• The man allegedly discarded vaccines into a container for used needles
  • Four suspected mediators in the case were being held on house arrest
  • Those who got fake certificates were forbidden from leaving their municipalities

A nurse in Italy was arrested on charges of faking COVID-19 vaccinations for at least 50 people, so they could fraudulently obtain a health pass.

The man in Ancona allegedly accepted money in exchange for pretending to inject people with the vaccine. The police said the man, who has not been identified, was caught on camera apparently discarding vaccines into a container for used needles and even putting bandages on his “patients” to avoid suspicion. He later took money from them to provide them with a vaccination pass, Sky News reported

The man was being investigated by the town's tribunal for corruption, fake certificates and wasting public goods.

Four people suspected of being the mediators in the case were being held under house arrest, according to the National News. The four have been accused of finding anti-vaxxers, who were willing to pay for a health pass rather than get the shots. Meanwhile, those who obtained the fake certificates have been forbidden from leaving their municipalities, under tribunal order.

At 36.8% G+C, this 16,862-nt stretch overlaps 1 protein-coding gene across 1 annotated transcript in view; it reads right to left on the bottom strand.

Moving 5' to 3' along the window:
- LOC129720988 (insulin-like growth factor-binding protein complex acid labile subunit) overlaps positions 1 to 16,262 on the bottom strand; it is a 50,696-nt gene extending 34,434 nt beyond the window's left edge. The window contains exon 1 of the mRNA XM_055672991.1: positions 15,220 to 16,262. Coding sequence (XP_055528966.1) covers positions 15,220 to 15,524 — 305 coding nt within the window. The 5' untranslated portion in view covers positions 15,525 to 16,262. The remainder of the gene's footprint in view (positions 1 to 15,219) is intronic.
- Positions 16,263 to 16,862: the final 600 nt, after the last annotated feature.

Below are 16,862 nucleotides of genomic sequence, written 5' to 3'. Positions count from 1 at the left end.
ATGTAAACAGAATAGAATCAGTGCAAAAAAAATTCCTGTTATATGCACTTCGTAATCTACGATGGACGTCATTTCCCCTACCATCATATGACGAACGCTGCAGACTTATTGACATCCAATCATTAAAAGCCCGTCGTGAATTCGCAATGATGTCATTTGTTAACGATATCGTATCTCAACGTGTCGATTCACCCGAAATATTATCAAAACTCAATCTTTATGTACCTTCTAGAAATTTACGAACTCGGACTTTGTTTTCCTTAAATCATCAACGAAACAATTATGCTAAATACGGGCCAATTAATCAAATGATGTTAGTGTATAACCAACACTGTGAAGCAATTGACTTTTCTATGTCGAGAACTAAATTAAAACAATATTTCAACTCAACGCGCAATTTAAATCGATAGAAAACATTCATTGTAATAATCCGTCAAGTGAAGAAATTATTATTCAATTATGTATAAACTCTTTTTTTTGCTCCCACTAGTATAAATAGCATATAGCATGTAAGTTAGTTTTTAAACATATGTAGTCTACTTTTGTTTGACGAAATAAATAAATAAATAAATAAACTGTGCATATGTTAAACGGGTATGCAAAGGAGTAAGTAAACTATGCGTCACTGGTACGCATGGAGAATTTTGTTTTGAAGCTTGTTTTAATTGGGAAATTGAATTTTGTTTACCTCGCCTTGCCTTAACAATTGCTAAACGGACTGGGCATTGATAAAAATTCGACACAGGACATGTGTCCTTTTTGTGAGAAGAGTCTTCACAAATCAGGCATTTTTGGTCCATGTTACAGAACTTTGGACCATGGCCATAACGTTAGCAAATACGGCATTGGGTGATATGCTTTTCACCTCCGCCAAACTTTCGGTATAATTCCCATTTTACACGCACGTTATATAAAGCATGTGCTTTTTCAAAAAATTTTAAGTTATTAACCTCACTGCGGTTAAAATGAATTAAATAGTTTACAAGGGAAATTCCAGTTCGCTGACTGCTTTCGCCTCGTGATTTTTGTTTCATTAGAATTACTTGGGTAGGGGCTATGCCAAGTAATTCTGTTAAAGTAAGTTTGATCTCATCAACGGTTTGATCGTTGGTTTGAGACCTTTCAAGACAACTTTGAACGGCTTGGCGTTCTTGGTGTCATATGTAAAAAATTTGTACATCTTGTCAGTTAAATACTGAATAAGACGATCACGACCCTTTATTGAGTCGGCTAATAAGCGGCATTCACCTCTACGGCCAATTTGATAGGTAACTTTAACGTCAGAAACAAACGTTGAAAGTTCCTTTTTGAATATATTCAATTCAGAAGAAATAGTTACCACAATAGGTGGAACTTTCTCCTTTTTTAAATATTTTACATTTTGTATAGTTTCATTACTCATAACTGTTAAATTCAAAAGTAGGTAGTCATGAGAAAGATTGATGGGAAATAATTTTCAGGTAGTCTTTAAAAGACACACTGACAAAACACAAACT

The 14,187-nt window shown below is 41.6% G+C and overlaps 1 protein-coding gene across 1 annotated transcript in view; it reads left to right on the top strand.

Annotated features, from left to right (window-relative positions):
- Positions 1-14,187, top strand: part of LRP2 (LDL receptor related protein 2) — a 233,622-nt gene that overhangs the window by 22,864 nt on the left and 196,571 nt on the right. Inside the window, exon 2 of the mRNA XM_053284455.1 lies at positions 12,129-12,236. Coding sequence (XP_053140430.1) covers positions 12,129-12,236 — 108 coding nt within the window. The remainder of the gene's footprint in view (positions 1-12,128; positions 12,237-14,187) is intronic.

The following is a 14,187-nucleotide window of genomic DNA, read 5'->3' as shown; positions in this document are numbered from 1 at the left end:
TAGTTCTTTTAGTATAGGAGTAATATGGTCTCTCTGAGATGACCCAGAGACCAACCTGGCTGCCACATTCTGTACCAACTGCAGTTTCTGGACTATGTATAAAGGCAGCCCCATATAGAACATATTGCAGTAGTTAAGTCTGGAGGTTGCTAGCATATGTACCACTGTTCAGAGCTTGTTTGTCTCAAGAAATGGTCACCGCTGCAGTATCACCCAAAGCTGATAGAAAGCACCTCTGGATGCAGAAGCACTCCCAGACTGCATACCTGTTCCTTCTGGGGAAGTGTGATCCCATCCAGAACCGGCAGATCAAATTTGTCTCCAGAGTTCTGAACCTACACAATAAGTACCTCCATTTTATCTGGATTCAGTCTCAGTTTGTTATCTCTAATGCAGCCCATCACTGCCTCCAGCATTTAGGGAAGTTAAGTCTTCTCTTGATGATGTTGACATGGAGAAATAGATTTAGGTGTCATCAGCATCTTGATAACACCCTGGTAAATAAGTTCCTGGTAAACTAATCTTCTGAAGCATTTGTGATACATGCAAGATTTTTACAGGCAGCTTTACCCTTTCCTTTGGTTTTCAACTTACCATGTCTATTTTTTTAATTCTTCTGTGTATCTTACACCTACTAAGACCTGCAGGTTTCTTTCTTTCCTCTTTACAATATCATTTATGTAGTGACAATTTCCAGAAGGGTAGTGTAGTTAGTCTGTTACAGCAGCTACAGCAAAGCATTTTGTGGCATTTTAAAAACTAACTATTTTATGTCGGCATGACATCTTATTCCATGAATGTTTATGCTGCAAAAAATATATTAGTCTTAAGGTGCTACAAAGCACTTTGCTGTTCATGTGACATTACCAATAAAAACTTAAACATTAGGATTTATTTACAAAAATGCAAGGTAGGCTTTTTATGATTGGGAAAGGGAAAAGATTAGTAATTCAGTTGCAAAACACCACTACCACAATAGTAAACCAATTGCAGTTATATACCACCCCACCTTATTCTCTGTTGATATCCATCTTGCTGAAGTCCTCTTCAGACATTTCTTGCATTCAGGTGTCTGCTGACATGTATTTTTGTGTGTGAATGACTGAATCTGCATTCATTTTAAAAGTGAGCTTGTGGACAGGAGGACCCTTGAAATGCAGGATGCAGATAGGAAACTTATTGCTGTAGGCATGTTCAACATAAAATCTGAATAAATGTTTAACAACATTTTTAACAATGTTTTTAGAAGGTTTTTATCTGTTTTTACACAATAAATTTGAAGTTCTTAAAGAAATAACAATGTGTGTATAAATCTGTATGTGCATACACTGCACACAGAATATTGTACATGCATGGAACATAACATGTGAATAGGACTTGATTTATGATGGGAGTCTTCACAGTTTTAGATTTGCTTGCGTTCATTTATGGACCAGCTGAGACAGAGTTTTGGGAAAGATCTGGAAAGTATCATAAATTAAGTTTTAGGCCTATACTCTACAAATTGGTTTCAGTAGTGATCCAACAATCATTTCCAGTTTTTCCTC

According to local police, the people working at the vaccination centre earned at least $20,000 through the scam.

The unvaccinated people seeking the fake certificate travelled to Ancona from various Italian regions.

The crackdown comes after Italy announced a host of new coronavirus restrictions, which states the unvaccinated people would be banned from public transport, coffee shops, hotels, gyms and other everyday activities. The measure was imposed with COVID-19 infections surging over 100,000 per day in Italy.

Italy has registered 138,474 deaths linked to the virus since its outbreak emerged in February 2020, and has reported 6.975 million cases to date. 

In another incident in Malaysia, a doctor was arrested this week for allegedly selling fake vaccination certificates to anti-vaxxers. An investigation by the Terengganu Commercial Crime Investigation Department led to the raid of the private clinic. Authorities said they discovered the clinic was selling fake vaccination certificates, which were then getting updated on MySejahtera –  a mobile application developed by the Government of Malaysia to facilitate contact tracing efforts in response to the COVID-19 pandemic in the country. The anti-vaxxers allegedly paid nearly $600 to have their MySejahtera updated.

A nurse prepares the Pfizer-BioNTech Covid-19 vaccine for children for distribution in Montreal, Quebec on November 24, 2021 A nurse prepares the Pfizer-BioNTech Covid-19 vaccine for children for distribution in Montreal, Quebec on November 24, 2021 Photo: AFP / Andrej Ivanov